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Family Structure, Parental Practices and High School Completion

Nan Marie Astone and Sara S. McLanahan
American Sociological Review
Vol. 56, No. 3 (Jun., 1991), pp. 309-320
Stable URL: http://www.jstor.org/stable/2096106
Page Count: 12
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Family Structure, Parental Practices and High School Completion
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Abstract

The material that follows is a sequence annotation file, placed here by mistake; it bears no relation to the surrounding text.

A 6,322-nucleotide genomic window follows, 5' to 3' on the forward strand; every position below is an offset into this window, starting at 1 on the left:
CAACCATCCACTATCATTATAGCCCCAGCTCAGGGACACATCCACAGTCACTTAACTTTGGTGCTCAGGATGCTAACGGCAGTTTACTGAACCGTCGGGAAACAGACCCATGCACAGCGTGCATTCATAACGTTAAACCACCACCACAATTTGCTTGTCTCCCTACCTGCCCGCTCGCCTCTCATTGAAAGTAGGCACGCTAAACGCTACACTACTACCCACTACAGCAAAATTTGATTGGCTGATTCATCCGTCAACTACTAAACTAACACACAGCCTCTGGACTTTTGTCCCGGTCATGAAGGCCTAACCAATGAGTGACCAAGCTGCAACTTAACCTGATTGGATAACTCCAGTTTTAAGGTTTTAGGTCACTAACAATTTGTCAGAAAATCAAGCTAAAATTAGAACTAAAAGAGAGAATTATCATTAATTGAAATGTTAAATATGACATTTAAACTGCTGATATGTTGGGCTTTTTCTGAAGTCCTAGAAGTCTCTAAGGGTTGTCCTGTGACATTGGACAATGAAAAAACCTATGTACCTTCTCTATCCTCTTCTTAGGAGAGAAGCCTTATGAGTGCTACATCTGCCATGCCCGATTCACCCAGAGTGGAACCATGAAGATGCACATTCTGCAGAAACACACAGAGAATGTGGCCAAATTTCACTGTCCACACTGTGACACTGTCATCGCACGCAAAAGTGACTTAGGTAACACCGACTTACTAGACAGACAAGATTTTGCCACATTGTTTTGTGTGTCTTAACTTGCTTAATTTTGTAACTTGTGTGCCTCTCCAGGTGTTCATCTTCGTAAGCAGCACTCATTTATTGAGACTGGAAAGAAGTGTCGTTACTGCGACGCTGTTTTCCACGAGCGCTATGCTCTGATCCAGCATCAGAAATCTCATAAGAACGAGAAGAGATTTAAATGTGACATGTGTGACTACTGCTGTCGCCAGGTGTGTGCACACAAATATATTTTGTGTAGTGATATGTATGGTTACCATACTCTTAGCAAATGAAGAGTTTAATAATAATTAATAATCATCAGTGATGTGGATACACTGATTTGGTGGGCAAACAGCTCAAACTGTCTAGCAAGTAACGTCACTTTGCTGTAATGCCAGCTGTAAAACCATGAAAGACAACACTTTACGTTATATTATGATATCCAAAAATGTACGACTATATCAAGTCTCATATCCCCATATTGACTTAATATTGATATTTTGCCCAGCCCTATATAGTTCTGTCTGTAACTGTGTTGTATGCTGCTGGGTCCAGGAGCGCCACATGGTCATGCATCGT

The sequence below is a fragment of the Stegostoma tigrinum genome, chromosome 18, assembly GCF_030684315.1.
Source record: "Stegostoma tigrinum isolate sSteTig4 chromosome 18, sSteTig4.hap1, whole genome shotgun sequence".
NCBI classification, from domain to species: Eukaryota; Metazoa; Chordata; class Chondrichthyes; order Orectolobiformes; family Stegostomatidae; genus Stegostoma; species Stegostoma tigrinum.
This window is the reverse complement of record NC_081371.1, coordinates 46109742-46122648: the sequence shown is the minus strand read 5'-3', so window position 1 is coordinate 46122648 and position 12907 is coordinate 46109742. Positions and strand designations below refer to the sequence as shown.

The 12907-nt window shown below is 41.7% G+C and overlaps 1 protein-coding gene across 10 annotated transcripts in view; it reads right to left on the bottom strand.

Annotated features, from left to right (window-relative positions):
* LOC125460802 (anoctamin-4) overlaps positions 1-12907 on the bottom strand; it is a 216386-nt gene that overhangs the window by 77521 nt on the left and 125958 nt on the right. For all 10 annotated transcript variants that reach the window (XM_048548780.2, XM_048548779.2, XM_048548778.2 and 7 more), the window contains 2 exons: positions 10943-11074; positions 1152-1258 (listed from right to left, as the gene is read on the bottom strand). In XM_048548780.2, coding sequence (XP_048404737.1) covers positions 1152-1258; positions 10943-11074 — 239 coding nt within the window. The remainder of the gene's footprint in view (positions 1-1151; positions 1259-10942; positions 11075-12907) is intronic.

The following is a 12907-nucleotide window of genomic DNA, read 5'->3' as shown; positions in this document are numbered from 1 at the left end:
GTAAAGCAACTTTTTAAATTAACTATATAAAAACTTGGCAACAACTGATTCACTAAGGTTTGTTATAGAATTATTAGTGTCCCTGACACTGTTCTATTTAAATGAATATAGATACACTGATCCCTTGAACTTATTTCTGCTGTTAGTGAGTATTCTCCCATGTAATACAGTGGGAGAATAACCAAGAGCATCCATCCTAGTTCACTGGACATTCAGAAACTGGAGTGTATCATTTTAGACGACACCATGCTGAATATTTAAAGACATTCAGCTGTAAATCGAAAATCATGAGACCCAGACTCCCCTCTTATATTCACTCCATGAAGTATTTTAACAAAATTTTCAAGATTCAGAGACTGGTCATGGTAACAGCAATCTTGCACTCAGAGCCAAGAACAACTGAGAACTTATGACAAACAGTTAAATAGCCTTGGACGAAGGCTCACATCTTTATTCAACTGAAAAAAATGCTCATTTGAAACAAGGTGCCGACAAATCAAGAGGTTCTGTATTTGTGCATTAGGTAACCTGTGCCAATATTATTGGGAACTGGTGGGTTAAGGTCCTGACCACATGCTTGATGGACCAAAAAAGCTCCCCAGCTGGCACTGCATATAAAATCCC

Integrating ideas from child development with sociological models of educational attainment, we examine the relationship between family structure--whether both parents are present in the household--and children's achievement in high school. Using data from the High School and Beyond study, sophomore cohort, 1986, we ask whether differences in achievement are accounted for by differences in parents' educational aspirations and parenting styles. Children who live with single parents or stepparents during adolescence receive less encouragement and less help with school work than children who live with both natural parents, and parental involvement has positive effects on children's school achievement. Differences in parental behavior, however, account for little of the difference in educational attainment between children from intact and nonintact families.

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